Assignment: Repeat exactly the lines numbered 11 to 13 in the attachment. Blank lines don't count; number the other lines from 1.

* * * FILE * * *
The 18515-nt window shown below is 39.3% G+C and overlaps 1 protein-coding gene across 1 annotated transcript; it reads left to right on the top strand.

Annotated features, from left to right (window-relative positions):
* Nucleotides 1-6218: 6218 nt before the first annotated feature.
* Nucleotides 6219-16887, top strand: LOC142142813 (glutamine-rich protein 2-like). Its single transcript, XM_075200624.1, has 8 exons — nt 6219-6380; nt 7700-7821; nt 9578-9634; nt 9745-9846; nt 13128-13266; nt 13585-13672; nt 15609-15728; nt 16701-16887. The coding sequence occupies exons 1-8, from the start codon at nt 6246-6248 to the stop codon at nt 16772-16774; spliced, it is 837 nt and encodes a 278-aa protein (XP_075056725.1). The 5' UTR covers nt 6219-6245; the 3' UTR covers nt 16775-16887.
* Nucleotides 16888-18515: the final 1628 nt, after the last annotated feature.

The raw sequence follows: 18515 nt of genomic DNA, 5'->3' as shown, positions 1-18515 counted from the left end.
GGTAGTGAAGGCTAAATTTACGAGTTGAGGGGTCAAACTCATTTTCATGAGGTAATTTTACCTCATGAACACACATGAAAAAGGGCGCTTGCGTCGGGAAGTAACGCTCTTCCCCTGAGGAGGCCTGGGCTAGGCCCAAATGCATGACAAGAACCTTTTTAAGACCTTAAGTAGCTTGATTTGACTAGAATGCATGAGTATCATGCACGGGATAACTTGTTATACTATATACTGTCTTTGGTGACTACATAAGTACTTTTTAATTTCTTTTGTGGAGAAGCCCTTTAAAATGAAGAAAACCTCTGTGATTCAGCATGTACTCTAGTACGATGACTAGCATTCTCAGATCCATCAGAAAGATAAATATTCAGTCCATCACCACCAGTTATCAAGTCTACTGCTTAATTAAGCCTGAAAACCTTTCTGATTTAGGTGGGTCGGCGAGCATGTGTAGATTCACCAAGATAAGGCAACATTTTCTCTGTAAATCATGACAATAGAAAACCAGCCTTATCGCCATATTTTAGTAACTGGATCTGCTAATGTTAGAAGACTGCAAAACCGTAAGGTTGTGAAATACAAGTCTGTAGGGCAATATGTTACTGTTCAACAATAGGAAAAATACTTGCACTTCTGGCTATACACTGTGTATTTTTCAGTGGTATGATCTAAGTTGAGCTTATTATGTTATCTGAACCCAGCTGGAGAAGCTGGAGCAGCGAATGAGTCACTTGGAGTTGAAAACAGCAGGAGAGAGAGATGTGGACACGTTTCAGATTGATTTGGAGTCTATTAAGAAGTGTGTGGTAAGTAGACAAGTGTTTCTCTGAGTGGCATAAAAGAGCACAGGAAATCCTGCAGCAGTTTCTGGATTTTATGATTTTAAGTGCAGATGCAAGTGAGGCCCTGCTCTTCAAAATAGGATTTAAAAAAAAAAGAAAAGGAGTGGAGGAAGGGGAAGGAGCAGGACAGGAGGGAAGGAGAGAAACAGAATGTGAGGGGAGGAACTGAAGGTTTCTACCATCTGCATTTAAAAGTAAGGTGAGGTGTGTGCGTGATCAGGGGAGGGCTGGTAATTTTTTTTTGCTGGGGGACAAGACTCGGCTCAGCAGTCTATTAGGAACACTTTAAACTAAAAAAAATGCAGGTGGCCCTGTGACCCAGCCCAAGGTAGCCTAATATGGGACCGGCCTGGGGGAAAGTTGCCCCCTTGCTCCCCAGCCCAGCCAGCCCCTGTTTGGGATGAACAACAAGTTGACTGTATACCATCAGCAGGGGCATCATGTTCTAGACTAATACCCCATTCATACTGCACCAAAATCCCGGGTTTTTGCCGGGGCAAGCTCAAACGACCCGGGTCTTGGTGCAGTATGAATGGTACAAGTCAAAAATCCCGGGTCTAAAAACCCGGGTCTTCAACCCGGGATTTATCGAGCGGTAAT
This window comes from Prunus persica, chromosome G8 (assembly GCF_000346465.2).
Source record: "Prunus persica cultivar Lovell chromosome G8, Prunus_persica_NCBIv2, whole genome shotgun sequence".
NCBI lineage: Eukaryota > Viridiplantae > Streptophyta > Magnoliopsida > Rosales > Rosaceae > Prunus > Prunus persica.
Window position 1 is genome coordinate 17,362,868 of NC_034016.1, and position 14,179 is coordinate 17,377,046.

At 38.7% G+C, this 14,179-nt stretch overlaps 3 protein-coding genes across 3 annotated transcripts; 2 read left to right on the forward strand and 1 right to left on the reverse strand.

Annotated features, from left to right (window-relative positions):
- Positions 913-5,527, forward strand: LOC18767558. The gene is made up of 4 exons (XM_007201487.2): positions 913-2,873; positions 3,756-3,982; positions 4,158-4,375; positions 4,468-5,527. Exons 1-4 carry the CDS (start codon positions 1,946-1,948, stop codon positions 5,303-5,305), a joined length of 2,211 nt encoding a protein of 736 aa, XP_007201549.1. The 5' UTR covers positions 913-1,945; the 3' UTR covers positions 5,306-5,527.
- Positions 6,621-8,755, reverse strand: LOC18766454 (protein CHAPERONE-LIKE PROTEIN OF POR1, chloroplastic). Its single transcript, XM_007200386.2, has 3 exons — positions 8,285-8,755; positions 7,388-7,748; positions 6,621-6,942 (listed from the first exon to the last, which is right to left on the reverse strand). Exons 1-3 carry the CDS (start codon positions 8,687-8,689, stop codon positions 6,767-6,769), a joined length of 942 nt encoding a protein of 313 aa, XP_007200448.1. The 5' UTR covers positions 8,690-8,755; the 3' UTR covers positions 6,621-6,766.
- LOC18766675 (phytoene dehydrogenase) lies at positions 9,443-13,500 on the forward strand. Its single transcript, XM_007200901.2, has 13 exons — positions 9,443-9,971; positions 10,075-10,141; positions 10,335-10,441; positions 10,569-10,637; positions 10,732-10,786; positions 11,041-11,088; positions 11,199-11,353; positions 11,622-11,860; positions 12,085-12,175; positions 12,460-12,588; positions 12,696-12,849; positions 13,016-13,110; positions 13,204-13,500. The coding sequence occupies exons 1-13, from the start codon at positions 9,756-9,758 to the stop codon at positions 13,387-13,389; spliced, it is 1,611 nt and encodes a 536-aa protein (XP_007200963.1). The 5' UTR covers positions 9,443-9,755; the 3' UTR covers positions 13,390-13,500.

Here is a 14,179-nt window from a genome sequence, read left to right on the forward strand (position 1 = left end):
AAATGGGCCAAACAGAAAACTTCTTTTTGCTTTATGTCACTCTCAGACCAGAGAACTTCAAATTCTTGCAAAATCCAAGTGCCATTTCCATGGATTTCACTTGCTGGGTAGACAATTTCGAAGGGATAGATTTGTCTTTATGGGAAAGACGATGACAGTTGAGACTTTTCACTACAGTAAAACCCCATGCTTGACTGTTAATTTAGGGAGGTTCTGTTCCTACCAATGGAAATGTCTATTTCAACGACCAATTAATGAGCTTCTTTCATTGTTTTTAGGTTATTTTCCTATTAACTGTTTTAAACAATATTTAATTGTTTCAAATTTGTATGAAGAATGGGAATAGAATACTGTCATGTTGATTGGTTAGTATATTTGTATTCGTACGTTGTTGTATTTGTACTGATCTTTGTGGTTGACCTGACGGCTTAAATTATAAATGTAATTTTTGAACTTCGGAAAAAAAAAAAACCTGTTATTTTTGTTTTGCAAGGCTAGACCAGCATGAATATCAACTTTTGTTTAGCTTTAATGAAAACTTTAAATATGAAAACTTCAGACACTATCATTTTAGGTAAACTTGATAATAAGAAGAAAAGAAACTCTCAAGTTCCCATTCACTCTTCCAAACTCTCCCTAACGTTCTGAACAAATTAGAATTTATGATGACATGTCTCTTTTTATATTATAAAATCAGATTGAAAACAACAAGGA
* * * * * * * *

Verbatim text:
Window position 1 is genome coordinate 17,362,868 of NC_034016.1, and position 14,179 is coordinate 17,377,046.

At 38.7% G+C, this 14,179-nt stretch overlaps 3 protein-coding genes across 3 annotated transcripts; 2 read left to right on the forward strand and 1 right to left on the reverse strand.

Annotated features, from left to right (window-relative positions):